Depends on the region. Europe in general is much more privacy conscious. Specially some central / northern parts (E.g.: Germany, Switzerland).
            Here you find people who use Tor regularily, just for the sake of keeping their life private.

            You can thank these kind of people to help fill tor with background noise traffic.
            Their are the one you make your reading of the anarchist cookbook less obvious
            And who make "rounding up all tor users" completely impractical.

          • by aliquis ( 678370 )

            I use Tor and VPN for contests and to change region pricing..

            • Congratulations, you have made the list of "the usual suspects" as described in the film Casablanca.

              What I'd like to see is some kind of analysis of TOR traffic vs normal internet traffic, not bytes up/down but connections made. I suspect it's less than 1%, which already makes it a better hunting ground for illicit activity, probably much less than 1% in reality.

              • by aliquis ( 678370 )

                Well.. I also post "racist" (anti-refugee pro-myownculture & people) and anti-government stuff and back in the days tried to trigger Echelon on IRC :D, many years ago I used to send encrypted e-mails and ran an IRC server on LinkNet (SSL IRC mostly used by pirates) which I also used. I speak pretty open about what I think and as a younger person of myself I always used my correct name and e-mail because I thought that was how a society should be, that one should be free to say whatever one wanted and be

        • by AmiMoJo ( 196126 )

          There are lots of legitimate uses closer to home too. Looking up medical information that you wouldn't want traced back to you, for example. Pretty much anything you might use "private browsing" mode for, if you understand the limitations of it.

        • I've never used Tor, but I used to use Freenet, and the bulk of it consisted of the following:
          1. Piracy. Music, movies, anime, the usual.
          2. Porn! Of course. Surprisingly, not much really bizarre and kinky stuff.
          3. Crypto-anarchist enthusiasts and free-speech advocates.
          4. Paranoid political nutters describing how the UN is going to use FEMA camps to incarcerate gun owners.
          5. Paranoid religious nutters describing how the Beast will take over the government and force Christians to have gay sex.

          I'm sure much mo

        • Not 100% of what goes on the dark web is criminal.

          Take tor as an example:

          Yes, some of them use .onion tor web services for the purpose of hiding ethically-dubious criminal activities. (silk road used to be an example back then).

          BUT, some use them for very practical reason like evading censorship (though it is *still* considered illegal in some specific jurisdiction, globally it's not and it's hardly unethical).

          Or, my main use for it: investigating sketchy links in spam. There's a fraction of these malware-serving web pages that specifically check for IP addresses belonging to companies and organizations that fight this stuff. I've found that if I curl the page normally, I get something entirely innocuous, but if I curl it through tor ... there's the malware.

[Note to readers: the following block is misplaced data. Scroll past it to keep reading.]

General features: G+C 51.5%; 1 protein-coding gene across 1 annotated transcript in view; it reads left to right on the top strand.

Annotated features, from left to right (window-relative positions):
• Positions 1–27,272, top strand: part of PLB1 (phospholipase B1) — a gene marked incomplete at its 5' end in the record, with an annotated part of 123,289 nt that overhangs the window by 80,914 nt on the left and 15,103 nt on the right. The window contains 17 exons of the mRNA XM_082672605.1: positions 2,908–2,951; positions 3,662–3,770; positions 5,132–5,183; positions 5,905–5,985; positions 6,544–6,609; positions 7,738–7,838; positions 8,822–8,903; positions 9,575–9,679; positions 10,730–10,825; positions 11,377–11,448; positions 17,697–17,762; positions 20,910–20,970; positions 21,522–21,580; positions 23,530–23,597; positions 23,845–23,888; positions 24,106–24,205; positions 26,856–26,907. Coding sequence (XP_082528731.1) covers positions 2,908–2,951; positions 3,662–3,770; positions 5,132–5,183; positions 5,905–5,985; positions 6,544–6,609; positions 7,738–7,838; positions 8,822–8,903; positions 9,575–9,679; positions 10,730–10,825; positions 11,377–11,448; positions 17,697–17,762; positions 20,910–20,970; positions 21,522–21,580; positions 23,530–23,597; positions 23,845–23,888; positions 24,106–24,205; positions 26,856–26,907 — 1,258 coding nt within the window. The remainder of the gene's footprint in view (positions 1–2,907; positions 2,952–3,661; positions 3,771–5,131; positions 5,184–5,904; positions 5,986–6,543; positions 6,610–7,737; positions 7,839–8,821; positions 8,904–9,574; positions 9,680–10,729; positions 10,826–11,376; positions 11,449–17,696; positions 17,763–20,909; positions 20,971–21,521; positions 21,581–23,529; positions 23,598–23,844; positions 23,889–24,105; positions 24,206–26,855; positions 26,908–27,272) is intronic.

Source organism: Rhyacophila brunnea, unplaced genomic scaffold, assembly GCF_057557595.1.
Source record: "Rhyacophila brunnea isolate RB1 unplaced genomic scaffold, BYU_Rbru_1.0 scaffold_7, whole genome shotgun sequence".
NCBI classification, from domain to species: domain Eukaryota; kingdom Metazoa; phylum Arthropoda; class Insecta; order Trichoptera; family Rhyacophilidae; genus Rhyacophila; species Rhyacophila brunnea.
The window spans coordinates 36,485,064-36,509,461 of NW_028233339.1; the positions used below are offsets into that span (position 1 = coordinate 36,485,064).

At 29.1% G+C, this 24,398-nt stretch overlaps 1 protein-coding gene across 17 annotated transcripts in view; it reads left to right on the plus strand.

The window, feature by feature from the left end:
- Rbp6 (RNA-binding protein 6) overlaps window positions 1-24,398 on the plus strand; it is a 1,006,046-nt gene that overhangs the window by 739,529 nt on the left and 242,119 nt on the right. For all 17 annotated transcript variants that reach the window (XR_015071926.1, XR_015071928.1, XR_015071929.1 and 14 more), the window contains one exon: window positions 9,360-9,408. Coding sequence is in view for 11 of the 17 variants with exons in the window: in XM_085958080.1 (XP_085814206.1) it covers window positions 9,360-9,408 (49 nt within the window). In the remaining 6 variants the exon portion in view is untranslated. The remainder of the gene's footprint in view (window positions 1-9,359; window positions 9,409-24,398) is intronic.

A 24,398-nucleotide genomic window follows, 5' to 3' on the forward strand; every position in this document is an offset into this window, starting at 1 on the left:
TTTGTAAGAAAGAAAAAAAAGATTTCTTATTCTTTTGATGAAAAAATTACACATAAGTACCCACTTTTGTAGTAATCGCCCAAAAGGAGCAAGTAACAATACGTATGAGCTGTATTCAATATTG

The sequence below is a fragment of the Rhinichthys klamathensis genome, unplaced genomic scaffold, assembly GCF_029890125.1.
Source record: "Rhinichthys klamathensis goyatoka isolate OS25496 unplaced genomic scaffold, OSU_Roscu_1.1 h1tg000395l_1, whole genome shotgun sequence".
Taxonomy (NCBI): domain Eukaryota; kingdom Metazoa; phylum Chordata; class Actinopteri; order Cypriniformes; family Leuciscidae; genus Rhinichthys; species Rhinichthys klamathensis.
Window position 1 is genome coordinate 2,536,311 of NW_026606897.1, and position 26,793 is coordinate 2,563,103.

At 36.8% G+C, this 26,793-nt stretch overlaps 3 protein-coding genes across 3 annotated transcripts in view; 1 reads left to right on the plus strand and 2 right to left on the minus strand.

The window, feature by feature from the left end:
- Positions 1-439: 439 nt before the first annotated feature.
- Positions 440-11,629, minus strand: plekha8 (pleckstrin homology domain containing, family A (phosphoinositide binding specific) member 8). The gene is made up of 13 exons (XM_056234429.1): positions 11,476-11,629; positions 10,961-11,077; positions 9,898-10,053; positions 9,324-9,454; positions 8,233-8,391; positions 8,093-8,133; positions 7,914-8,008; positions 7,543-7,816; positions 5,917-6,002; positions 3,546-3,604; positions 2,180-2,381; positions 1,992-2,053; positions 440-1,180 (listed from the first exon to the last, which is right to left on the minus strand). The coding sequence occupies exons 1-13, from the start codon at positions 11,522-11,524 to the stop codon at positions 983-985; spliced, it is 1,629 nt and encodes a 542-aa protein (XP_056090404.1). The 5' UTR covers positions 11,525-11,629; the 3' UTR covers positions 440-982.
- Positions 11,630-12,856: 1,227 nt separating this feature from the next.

Alas, most of them are now blocking tor exit nodes...

        • Not 100% of what goes on the dark web is criminal.

          ... and not 100% of what is criminal should be criminal. I you want to use the dark web to buy recreational drugs, that should be nobody else's business, and I prefer you do that rather than patronize a local street dealer.

      • by Denis Goddard ( 3009697 ) on Wednesday March 08, 2017 @07:14AM (#53998821)
        I briefly skimmed the OnionScan report when /. ran a story about the site a few months (?) ago. IIRC, her whitepapers said her scan did things like honor robots.txt and had other selectors for what would be indexed. The report was discussed on darkweb sites, not surprising if dark web operators took measures to not be indexed on principle.
        • After the first report:

          "HEY! I indexed all you guys who don't want to be indexed, because you tell me you don't want to be indexed!"

          After the second report:

          "If I ignore how much I ignored due to 'do not index me' requests, it looks like everybody is gone!"

          Yeah, perhaps not the best methodology.

    • Thank You.

    • by Anonymous Coward

      No 85% lighter.

    • The part they counted previously, is now 85% smaller when they recounted it

      and the part that they didn't count previously is .... still not counted

    • by jon3k ( 691256 )
      No, just consolidated I assume. If Sprint collapsed and all the customers rushed to Verizon I don't think we'd say the cell phone market has shrunk.
  • That's nothing, when I put my hands over my eyes 100% of the dark web goes away. I suspect that our methods are similar.

  • by hlavac ( 914630 ) on Wednesday March 08, 2017 @05:55AM (#53998611)
    There is no dark web these are probably all honeypots :)
  • Moved over to i2p (Score:4, Insightful)

    by Anonymous Coward on Wednesday March 08, 2017 @06:17AM (#53998671)

    Moved over to i2p. .onion is so, so, so, 2009.

  • Like good chocolate, the dark web has gone 85% darker.

    The dark web found Darth Vader on Tinder, and has gone to the Dark Side.

    The dark web has been replaced by FBI honeypots. Pay no attention to those FTP servers. It's totally legit. Honest. We pinky swear.

    The dark web is actually a spoon, because the Sysadmin is Neo.

    Kind of fun playing conspiracy theory playhouse, but on a serious note, fucking FTP? And we wonder why identities get stolen by by grade-school kids these days. Even the dark web can't le

  • Isn't the point of the "Dark Web" is that it is obfuscated? You can count all the things you know about, but how can you count the things you don't know about?

A motion to adjourn is always in order.